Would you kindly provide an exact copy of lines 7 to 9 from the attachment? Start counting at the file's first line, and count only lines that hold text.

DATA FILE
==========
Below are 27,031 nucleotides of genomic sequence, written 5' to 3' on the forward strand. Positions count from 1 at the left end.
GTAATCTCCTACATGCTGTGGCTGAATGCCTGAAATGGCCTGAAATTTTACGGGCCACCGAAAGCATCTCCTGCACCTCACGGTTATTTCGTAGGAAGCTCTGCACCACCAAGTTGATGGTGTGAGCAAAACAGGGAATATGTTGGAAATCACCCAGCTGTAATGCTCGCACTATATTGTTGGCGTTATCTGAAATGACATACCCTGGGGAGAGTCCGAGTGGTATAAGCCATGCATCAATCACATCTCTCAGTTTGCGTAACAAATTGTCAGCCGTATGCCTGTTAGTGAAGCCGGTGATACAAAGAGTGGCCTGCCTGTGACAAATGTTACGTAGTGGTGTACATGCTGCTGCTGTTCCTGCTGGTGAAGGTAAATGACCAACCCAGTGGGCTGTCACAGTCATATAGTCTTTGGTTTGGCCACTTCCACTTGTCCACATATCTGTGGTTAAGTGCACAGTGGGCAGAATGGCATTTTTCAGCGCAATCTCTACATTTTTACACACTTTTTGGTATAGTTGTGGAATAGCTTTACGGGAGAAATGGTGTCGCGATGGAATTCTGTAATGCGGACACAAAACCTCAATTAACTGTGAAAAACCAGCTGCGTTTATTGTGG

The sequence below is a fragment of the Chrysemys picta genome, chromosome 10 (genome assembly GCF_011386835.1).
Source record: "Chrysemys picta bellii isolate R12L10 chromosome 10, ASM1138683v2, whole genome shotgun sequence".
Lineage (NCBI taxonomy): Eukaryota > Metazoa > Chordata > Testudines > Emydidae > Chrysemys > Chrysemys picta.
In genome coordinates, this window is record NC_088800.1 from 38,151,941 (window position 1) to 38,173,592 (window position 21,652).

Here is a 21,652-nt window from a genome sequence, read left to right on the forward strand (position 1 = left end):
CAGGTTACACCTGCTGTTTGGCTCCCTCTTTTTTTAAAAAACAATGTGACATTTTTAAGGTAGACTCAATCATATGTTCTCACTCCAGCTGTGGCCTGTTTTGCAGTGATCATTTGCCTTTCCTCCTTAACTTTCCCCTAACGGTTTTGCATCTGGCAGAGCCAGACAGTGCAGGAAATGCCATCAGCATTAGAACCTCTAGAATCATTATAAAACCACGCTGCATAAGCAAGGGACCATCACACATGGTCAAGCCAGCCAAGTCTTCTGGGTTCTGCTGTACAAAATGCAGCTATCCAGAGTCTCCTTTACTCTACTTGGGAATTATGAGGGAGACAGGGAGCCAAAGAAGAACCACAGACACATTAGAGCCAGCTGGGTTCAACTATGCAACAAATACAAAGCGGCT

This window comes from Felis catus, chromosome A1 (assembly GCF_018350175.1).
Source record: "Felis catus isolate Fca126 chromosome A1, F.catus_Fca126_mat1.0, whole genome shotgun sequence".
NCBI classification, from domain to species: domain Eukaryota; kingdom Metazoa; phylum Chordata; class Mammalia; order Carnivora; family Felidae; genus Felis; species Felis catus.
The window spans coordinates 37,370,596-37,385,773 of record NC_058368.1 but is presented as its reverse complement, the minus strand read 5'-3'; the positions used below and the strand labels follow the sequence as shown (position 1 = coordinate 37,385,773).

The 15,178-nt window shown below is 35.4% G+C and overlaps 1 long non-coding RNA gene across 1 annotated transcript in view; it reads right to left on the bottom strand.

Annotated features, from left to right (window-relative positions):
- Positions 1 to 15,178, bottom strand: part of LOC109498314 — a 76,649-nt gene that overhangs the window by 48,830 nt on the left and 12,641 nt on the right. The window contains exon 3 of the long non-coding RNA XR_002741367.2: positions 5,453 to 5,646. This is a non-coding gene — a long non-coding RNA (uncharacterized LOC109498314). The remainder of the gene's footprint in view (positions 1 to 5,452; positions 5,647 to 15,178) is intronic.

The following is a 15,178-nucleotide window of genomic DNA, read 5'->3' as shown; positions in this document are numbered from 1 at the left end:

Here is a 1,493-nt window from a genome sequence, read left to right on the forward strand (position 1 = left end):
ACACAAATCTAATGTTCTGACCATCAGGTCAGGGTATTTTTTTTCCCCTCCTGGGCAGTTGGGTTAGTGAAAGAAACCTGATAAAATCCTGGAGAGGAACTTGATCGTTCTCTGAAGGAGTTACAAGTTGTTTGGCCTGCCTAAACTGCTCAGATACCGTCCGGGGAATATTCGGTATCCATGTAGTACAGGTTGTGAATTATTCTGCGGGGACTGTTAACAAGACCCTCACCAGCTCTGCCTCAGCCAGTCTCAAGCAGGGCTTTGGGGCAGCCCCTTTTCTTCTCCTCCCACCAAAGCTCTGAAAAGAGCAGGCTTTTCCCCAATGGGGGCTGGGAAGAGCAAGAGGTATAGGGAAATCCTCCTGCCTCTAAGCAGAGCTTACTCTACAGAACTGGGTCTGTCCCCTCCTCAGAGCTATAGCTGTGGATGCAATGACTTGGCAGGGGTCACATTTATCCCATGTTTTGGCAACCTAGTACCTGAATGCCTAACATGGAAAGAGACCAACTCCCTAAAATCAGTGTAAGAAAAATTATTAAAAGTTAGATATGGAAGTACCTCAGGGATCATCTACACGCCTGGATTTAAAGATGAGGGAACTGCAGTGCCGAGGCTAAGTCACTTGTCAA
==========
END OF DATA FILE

Here is a 21,652-nt window from a genome sequence, read left to right on the forward strand (position 1 = left end):
CAGGTTACACCTGCTGTTTGGCTCCCTCTTTTTTTAAAAAACAATGTGACATTTTTAAGGTAGACTCAATCATATGTTCTCACTCCAGCTGTGGCCTGTTTTGCAGTGATCATTTGCCTTTCCTCCTTAACTTTCCCCTAACGGTTTTGCATCTGGCAGAGCCAGACAGTGCAGGAAATGCCATCAGCATTAGAACCTCTAGAATCATTATAAAACCACGCTGCATAAGCAAGGGACCATCACACATGGTCAAGCCAGCCAAGTCTTCTGGGTTCTGCTGTACAAAATGCAGCTATCCAGAGTCTCCTTTACTCTACTTGGGAATTATGAGGGAGACAGGGAGCCAAAGAAGAACCACAGACACATTAGAGCCAGCTGGGTTCAACTATGCAACAAATACAAAGCGGCT

This window comes from Felis catus, chromosome A1 (assembly GCF_018350175.1).